Tuesday, February 21, 2012

A Fair Way to Boost the US Economy

The US Congress seems to have issues with coming up with fair methods of repairing our ailing economy. They are more than happy to bail out those who actually caused the problem so that they can go back to rewarding themselves with massive bonuses. Why not pass a bill that would boost our economy by helping those who did not cause the problem and have been most hurt by it?

I think it's a no-brainier -- allow anyone not tied to the financial industry and whose income is below a certain amount and who has not missed any mortgage payments to refinance their homes to today's historically low rates while the federal government covers the closing costs of the refinancing. This would be far more inclusive than the weak HARP program, and thus would be more fair and do more to help our economy. It would increase tax revenue by allowing middle-class Americans to have more money in their pockets and, perhaps even more importantly, it would increase consumer confidence. The only people to lose would be the banks who would get lower interest on their loans, but hey, it was these banks who caused the problem in the first place and have been bailed out by us.

A second idea is to improve the manner in which we dole out foreign aid so that it helps other countries, as intended, but also helps America. Do some basic research of particular areas that need our help, such as infrastructure projects, and offer to fund these projects, but rather than giving the money to the country for the project, we would use US companies to produce the work. Yes, this would cause the projects to cost more than if produced locally, but being efficient is not the point here. The project gets completed, benefitting the foreign country, but the vast majority of our tax-payer dollars gets reinjected back into our own economy rather than vanishing overseas.

Friday, February 10, 2012

Describing Characters -- Close 3rd vs Omniscient

Long ago I purposely chose to use close 3rd rather than omniscient POV in my writing, because it gives the reader a sense of intimacy with the character. The reader will feel almost as if he or she is the character. However, the one trouble I have had because of this decision lies with learning how and when to describe characters in the story.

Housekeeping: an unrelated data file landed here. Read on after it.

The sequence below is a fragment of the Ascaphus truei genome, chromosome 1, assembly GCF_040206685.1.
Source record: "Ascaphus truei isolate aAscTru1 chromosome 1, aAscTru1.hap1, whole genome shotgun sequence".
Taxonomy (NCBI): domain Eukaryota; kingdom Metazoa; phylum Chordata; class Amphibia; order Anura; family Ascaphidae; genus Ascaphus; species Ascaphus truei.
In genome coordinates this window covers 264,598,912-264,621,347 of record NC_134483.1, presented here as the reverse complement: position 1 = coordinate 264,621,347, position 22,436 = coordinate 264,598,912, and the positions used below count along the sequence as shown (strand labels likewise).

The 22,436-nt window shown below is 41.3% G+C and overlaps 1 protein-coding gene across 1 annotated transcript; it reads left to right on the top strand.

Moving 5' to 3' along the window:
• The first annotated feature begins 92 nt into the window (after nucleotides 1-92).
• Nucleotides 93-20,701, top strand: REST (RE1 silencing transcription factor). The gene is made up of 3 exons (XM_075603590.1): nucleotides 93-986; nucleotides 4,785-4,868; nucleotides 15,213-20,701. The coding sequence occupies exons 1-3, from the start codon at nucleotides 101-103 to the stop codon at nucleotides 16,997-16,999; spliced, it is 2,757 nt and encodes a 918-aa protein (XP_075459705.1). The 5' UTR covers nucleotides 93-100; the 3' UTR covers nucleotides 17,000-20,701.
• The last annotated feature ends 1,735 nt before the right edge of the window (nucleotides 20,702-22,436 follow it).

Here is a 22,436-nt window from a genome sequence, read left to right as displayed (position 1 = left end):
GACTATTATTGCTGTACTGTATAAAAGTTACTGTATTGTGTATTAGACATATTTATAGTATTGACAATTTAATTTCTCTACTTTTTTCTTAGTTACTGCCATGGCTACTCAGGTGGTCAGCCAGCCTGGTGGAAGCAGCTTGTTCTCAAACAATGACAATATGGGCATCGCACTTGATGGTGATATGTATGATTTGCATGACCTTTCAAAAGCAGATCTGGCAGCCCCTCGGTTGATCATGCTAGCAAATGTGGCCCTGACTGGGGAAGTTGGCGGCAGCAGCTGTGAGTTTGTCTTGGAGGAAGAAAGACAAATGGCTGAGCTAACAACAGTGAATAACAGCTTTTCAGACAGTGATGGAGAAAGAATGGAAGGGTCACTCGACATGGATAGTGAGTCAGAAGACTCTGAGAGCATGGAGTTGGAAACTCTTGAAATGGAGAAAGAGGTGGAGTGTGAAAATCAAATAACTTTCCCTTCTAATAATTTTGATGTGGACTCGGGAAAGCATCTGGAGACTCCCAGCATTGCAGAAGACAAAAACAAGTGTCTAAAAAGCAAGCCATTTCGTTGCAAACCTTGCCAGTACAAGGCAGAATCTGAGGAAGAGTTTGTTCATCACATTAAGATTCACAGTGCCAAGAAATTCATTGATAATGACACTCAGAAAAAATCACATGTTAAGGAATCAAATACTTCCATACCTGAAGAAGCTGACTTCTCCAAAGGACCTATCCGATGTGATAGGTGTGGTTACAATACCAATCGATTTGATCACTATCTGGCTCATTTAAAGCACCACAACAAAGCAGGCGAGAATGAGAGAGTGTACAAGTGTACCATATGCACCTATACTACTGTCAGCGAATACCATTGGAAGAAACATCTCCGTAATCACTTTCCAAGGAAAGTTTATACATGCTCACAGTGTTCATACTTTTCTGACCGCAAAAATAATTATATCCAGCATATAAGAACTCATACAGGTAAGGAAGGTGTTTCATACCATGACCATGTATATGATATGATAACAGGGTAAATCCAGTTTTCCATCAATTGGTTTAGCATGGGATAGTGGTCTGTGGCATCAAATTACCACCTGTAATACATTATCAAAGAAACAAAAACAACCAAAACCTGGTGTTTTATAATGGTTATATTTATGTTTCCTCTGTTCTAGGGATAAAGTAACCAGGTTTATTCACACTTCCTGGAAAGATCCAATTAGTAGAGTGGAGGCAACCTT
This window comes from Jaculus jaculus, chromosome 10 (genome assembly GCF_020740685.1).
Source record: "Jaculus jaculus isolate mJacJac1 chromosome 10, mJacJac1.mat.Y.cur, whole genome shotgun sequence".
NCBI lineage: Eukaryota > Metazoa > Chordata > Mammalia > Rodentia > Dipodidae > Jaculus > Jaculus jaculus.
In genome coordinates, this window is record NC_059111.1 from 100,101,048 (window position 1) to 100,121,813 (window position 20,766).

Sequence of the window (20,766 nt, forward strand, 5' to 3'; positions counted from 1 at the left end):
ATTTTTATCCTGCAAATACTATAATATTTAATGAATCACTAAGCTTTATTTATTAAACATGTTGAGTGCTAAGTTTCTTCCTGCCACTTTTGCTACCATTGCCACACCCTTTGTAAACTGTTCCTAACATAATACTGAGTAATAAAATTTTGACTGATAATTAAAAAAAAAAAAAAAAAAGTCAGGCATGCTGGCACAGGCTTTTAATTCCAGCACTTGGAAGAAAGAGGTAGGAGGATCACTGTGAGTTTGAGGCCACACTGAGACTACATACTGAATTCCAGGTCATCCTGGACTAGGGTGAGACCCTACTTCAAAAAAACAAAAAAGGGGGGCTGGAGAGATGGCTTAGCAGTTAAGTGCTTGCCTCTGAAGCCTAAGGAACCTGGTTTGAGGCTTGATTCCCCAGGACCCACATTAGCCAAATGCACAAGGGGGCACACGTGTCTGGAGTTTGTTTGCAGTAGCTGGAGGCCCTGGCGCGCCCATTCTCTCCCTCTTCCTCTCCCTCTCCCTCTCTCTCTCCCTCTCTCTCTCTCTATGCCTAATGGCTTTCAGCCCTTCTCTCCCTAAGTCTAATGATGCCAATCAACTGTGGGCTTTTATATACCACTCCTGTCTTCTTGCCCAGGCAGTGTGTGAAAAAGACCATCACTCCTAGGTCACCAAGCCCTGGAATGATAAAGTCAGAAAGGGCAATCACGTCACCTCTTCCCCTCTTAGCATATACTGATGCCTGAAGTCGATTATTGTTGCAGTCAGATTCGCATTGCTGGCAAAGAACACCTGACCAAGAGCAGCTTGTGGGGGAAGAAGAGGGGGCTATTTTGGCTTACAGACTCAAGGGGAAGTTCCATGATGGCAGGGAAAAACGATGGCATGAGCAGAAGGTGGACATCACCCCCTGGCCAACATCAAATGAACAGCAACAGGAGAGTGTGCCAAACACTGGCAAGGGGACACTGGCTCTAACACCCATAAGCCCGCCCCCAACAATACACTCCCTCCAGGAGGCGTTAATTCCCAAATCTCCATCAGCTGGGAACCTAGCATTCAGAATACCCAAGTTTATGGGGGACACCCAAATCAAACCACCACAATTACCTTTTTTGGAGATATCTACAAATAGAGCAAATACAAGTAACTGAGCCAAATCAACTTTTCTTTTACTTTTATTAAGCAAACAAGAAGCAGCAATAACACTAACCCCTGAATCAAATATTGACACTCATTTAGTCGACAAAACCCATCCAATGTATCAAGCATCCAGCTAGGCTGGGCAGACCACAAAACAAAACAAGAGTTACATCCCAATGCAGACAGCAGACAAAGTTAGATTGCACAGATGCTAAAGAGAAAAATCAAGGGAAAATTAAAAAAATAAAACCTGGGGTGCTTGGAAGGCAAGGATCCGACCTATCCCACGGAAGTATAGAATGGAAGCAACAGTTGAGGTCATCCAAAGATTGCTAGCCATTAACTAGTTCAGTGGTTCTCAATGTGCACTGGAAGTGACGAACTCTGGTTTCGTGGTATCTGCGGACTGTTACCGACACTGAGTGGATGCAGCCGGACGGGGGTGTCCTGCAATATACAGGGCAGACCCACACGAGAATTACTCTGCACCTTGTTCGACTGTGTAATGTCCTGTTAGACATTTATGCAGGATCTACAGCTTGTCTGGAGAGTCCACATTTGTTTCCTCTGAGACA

I was reading today and came across this character description that struck me as being so much better than anything I do (bonus points to anyone who can tell us where this is from without having to Google it!):

"Her pretty little upper lip, shadowed with a barely perceptible down, was too short for her teeth and, charming as it was when lifted, it was even more charming when drawn down to meet her lower lip. As always with extremely attractive women, her defect--the shortness of her upper lip and her half-open mouth--seemed to be her own distinctive kind of beauty. Everyone took delight in watching this pretty little woman, brimming with health and vitality, who, soon to become a mother, bore her burden so lightly. After being in her company and talking to her for a while, old men and somber, apathetic young men felt themselves becoming, like her, more animated. Talking to her, and seeing at every word her bright smile and flashing white teeth, made a man feel that he was in a particularly amiable humor that evening. And this was true of everyone."

Never mind that part of the reason I was struck by this description was that it reminded me in a fashion of how I feel about my wife, this passage showed the advantage that omniscient has over close 3rd. In close 3rd when you already know someone well, especially if it is a spouse or one of your children, you have no realistic reason to be thinking about them in such descriptive terms, and after all close 3rd is supposed to be strictly about what the POV character is thinking or seeing or sensing at any given moment. A husband is more likely to focus only on something that stands out, such as if his wife had a smear of blood on her cheek or something of the sort. He's unlikely to give a full-on description of someone he sees every day of his life.
Vika in Beijing
My lovely wife--who lights up any room she enters--preparing for a dinner party in Beijing